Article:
Personal Impact: Living with Chronic End-Stage Renal Disease NUR427
October 3, 2011
Personal Impact: Living with Chronic End-Stage Renal Disease The Chronic disease I chose is chronic end-stage renal disease. End-stage renal disease is when there is a permanent loss of total renal function. End-stage renal disease, is also known as chronic kidney disease (CKD), with five stages. The fifth stage is the most severe stage, this is when the patient needs to begin dialysis, or be transplanted to survive. The Center for Disease Prevention and Control ranks End stage renal disease the ninth leading cause of death in the United States ("Center For Disease Control And Prevention", 2010). New cases of ESRD in African Americans is 3.7 times greater than the rate of Caucasians (Wells, 2011). Conditions that can be contributing factors in loss of renal function are: Diabetes, Hypertension, Glomerulonephritis, Cystic Kidney, and a list of others. Signs and symptoms of kidney failure are: decreased amount of urine, edema, shortness of breath, nausea and vomiting, poor appetite, metallic taste in the mouth, hiccups, weight loss or weight gain with fluid, fatigue, confusion or mental slowness, leg cramps and itching. These symptoms can present together or by themselves. Anyone can develop kidney failure due to a number of reasons. The people more at risk for developing kidney disease are older people, African-Americans, those who have a family history of CKD especially polycystic disease, Latinos and American Indians especially with type 2 diabetes. As of 2008 there were more than 550,000 patients receiving renal replacement therapy, coined RRT. The types of renal replacement include, hemodialysis, peritoneal dialysis, home hemodialysis, and transplantation. The cost of ESRD programs in 2008 was approximately 39.46 billion dollars annually, and has grown every year since. Patient Interview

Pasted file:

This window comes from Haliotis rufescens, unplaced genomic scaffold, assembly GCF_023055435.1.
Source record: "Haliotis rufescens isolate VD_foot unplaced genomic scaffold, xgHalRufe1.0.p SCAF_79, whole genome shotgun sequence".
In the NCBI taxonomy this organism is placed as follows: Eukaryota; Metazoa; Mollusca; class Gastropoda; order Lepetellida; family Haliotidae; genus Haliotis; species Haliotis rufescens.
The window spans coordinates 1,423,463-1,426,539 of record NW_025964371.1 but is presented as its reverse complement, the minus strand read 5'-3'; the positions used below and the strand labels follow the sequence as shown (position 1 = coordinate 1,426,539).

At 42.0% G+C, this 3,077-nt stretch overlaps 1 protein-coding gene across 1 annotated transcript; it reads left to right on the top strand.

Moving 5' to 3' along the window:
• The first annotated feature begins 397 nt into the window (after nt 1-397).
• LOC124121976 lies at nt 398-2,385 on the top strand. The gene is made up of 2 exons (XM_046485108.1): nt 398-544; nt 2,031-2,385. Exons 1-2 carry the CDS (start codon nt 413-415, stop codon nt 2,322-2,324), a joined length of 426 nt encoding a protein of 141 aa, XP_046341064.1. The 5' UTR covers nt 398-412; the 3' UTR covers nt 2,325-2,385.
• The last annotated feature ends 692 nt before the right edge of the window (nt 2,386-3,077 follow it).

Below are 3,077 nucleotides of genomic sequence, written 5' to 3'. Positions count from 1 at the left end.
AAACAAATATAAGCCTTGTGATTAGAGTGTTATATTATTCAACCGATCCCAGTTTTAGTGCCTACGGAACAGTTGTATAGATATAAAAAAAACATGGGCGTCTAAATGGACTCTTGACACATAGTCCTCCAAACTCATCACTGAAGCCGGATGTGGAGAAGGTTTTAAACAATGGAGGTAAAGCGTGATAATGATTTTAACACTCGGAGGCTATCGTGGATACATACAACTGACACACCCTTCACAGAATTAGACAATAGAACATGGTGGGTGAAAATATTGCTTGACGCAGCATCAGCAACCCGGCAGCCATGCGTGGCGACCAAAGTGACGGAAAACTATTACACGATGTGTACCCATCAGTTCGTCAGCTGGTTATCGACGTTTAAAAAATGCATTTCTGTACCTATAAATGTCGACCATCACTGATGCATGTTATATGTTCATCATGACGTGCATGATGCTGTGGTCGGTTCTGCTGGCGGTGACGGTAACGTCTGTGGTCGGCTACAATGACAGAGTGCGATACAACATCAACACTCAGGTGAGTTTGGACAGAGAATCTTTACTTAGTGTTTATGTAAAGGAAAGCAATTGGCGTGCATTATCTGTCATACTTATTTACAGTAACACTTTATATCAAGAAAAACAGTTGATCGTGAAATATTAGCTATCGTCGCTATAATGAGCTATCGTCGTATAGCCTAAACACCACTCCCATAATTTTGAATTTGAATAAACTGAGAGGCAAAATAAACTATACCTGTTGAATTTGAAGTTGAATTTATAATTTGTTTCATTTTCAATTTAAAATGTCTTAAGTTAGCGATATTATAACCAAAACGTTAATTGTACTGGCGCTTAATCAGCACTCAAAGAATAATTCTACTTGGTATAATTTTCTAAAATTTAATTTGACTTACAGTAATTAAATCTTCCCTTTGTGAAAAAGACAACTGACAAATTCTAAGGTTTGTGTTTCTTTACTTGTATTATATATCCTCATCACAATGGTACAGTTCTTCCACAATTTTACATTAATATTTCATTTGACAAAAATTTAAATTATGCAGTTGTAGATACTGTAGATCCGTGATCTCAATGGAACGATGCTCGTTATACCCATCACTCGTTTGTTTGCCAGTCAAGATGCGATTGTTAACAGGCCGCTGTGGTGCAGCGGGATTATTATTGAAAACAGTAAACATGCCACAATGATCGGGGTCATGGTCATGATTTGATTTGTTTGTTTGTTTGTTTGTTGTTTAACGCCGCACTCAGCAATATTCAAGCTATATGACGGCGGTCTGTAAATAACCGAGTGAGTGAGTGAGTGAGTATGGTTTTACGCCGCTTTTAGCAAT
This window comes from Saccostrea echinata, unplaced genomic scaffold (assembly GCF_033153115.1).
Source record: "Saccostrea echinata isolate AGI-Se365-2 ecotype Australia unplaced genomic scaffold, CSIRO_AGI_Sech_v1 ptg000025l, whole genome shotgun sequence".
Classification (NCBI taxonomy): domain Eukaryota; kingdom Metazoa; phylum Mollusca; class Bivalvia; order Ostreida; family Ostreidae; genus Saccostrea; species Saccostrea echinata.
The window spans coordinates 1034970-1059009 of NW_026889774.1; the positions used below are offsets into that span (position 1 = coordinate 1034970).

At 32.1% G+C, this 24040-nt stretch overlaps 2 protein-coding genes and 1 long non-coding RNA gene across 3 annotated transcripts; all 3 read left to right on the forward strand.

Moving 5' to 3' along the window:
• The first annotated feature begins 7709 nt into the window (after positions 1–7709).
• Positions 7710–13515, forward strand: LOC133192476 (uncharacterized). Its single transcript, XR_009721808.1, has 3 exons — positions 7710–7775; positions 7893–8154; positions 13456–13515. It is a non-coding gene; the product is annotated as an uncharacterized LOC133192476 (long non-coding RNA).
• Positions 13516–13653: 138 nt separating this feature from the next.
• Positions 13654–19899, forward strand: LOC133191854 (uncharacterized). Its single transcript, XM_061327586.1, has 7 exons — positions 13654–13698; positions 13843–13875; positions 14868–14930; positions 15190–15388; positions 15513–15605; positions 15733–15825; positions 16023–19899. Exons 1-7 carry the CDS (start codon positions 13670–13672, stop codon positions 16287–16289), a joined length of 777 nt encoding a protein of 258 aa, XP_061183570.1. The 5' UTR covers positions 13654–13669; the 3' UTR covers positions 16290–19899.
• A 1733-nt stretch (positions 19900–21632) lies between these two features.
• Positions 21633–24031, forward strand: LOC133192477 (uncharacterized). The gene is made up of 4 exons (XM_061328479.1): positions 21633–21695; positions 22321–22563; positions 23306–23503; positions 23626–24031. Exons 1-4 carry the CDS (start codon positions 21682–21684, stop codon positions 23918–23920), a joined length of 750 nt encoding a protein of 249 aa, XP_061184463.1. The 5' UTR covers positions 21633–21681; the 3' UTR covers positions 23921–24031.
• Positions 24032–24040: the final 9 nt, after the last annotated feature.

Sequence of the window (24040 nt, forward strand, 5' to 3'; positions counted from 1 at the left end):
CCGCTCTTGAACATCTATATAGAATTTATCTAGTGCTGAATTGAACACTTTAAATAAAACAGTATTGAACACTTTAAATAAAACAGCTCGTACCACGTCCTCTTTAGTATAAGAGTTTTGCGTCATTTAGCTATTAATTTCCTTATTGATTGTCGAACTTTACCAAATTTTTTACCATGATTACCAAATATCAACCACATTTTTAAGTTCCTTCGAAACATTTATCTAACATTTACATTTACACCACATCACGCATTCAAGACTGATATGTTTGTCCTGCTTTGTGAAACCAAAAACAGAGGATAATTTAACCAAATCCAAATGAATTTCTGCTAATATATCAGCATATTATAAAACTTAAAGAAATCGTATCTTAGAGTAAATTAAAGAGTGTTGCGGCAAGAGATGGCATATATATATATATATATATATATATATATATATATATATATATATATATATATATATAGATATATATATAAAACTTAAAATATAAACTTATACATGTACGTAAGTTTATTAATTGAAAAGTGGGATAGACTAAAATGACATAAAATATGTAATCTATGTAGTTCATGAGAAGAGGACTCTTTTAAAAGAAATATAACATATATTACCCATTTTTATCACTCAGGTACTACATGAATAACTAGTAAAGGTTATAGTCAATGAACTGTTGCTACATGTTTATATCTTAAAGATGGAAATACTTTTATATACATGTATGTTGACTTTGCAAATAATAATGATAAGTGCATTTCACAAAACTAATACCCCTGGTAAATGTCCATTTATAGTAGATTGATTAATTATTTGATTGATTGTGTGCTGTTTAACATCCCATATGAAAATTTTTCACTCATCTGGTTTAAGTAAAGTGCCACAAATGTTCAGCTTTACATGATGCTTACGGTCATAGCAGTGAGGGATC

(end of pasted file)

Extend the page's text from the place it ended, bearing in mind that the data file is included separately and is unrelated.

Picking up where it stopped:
Debra Jones is a 53 year old, African-American female, who has been on dialysis for six months. She is currently dialyzing at a free-standing dialysis unit 5 miles from her mother's home. Prior to being diagnosis with end-stage renal disease, Ms. Jones was a practicing LPN for 25 years. Six months ago Ms. Jones noticed some changes in here body, and since she was an LPN she stated she was more aware of these changes. Her symptoms were weight loss, with generalized edema, fatigue, and increased blood pressure. Since she was currently employed she had access to a primary care physician, she schedule a visit. During her first visit the physician ran some blood test, completed a history and physical and scheduled an ultrasound of her kidney. She was then schedule for a follow-up appointment to discuss the results of her test within a month. Review of test results, revealed she had lab values that indicated that she needed to see a nephrologists. Her physician increase her anti hypertensive medication, and referred her to a specialist. Ms Jones' appointment was scheduled within the same month. Within two weeks, Ms Jones was told she needed to start hemodialysis. She was scheduled to have a subclavian catheter placed so she could begin her treatment. First day of dialysis Ms Jones' was given a tour of the facility and then spent time with a Social Worker, Dietician and a nurse. She was instructed on her dialysis schedule, given a list of foods she could and could not eat, fluid restrictions, and emergency preparedness information that included what to do if she could not get to the facility for dialysis and how to take herself off of the dialysis machine in the event of fire or any other natural disaster. She was also given a host of papers to read and sign. Ms Jones, stated she felt very overwhelmed by all of the information she was given on the first day. She felt ashamed because she had been in nursing so long and was not aware of all the details surrounding kidney dialysis, so she asked very few questions initially....
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